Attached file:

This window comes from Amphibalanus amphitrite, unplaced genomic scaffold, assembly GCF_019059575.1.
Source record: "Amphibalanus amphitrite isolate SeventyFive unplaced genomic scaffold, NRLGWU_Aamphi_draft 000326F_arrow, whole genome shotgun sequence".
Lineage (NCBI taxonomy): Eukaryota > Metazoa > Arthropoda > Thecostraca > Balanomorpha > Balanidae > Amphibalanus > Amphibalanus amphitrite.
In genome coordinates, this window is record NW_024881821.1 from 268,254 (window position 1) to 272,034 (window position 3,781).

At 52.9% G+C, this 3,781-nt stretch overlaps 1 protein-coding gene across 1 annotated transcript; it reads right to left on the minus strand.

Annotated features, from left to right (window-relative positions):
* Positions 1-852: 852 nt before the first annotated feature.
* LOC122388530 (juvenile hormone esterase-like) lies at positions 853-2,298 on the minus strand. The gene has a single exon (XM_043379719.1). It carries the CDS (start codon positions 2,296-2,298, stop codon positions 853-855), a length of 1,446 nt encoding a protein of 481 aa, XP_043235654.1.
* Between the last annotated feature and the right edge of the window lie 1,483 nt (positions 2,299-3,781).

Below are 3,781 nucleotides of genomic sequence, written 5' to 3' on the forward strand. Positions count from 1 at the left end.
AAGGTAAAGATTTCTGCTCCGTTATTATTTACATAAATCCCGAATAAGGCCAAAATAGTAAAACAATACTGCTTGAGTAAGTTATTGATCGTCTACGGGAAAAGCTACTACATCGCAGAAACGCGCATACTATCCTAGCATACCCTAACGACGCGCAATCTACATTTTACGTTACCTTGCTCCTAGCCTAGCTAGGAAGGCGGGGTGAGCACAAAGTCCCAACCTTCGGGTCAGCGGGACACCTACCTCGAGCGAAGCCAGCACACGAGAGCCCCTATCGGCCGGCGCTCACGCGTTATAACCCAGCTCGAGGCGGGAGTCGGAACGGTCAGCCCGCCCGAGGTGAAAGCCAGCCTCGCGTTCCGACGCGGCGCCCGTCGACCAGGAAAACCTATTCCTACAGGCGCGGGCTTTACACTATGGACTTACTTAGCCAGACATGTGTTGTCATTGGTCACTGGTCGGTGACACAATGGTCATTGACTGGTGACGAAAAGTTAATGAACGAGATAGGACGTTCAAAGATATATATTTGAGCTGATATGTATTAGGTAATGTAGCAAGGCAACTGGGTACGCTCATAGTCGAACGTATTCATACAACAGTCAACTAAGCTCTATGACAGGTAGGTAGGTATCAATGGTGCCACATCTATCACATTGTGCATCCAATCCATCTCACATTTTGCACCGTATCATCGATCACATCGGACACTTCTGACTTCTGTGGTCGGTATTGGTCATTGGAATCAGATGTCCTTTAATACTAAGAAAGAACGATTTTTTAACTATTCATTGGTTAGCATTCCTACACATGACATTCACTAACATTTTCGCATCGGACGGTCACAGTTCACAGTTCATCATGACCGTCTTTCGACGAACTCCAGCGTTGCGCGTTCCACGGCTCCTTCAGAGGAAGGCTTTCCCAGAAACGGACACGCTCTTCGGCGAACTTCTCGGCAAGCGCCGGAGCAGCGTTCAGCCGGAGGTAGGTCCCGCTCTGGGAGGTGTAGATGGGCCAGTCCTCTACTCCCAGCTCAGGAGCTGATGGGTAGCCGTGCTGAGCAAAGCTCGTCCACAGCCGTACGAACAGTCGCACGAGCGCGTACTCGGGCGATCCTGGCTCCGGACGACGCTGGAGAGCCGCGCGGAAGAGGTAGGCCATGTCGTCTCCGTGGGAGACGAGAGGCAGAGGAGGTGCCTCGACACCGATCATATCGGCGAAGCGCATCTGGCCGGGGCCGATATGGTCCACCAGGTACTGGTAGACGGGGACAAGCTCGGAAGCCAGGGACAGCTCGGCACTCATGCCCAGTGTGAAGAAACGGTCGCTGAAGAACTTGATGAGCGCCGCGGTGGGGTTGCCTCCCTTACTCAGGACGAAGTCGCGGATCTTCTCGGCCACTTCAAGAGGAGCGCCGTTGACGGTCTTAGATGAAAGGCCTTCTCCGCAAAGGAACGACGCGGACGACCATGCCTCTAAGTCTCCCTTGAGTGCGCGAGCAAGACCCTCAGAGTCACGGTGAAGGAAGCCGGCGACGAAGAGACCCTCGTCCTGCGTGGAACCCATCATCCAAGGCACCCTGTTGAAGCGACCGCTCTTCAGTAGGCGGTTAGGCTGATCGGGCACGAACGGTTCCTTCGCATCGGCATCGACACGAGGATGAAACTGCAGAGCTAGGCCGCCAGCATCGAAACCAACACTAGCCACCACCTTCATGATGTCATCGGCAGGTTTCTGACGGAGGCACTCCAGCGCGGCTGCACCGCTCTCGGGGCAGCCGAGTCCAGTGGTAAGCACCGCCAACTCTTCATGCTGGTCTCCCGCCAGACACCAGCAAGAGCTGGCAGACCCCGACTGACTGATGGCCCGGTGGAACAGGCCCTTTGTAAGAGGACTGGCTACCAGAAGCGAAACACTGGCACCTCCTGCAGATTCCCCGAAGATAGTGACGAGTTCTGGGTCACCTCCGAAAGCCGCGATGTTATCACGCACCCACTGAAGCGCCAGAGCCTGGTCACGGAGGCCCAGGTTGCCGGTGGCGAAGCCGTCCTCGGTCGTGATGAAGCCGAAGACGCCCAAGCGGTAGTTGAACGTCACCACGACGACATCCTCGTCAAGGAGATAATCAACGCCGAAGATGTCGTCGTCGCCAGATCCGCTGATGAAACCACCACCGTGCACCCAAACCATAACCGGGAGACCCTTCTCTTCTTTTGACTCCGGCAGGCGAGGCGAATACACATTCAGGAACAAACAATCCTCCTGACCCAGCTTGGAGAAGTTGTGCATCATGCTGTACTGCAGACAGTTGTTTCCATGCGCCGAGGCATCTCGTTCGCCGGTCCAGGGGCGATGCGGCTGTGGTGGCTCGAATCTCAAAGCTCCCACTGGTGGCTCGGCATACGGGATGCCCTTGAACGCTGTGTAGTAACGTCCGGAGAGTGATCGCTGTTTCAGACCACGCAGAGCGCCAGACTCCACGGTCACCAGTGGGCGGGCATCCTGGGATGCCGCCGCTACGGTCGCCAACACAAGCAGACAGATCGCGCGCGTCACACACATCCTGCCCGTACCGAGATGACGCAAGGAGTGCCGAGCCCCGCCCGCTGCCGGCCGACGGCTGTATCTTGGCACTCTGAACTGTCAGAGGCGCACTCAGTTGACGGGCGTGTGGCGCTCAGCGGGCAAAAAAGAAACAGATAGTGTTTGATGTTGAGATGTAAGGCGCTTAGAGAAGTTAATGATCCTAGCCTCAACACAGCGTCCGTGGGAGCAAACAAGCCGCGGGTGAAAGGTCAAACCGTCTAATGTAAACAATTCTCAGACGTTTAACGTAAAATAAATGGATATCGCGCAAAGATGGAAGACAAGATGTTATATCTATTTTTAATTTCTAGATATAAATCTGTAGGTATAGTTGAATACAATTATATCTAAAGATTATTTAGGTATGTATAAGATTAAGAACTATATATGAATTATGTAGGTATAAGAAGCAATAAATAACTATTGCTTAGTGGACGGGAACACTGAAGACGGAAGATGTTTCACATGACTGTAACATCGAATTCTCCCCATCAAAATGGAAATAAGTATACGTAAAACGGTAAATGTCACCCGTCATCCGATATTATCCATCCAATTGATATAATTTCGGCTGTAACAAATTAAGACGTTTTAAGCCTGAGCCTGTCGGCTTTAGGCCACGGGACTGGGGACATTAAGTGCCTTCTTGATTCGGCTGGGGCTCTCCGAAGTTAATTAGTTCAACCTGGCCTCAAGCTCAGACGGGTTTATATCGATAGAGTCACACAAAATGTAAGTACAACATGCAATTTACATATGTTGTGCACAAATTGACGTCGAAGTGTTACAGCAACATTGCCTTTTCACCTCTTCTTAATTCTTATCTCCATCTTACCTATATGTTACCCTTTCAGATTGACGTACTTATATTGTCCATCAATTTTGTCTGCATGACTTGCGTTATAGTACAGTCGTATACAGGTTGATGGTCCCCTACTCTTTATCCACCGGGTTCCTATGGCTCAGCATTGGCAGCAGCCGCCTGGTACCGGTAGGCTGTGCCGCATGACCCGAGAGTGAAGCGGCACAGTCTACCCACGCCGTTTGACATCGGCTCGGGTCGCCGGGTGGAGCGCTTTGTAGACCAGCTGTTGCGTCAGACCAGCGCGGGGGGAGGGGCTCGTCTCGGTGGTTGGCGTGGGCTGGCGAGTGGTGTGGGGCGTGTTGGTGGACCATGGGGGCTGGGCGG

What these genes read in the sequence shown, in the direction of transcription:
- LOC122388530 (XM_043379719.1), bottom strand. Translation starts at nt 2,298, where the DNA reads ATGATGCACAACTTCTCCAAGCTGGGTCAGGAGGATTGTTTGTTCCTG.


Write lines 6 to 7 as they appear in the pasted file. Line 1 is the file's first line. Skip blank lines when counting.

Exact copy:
Annotated features, from left to right (window-relative positions):
* Positions 1-852: 852 nt before the first annotated feature.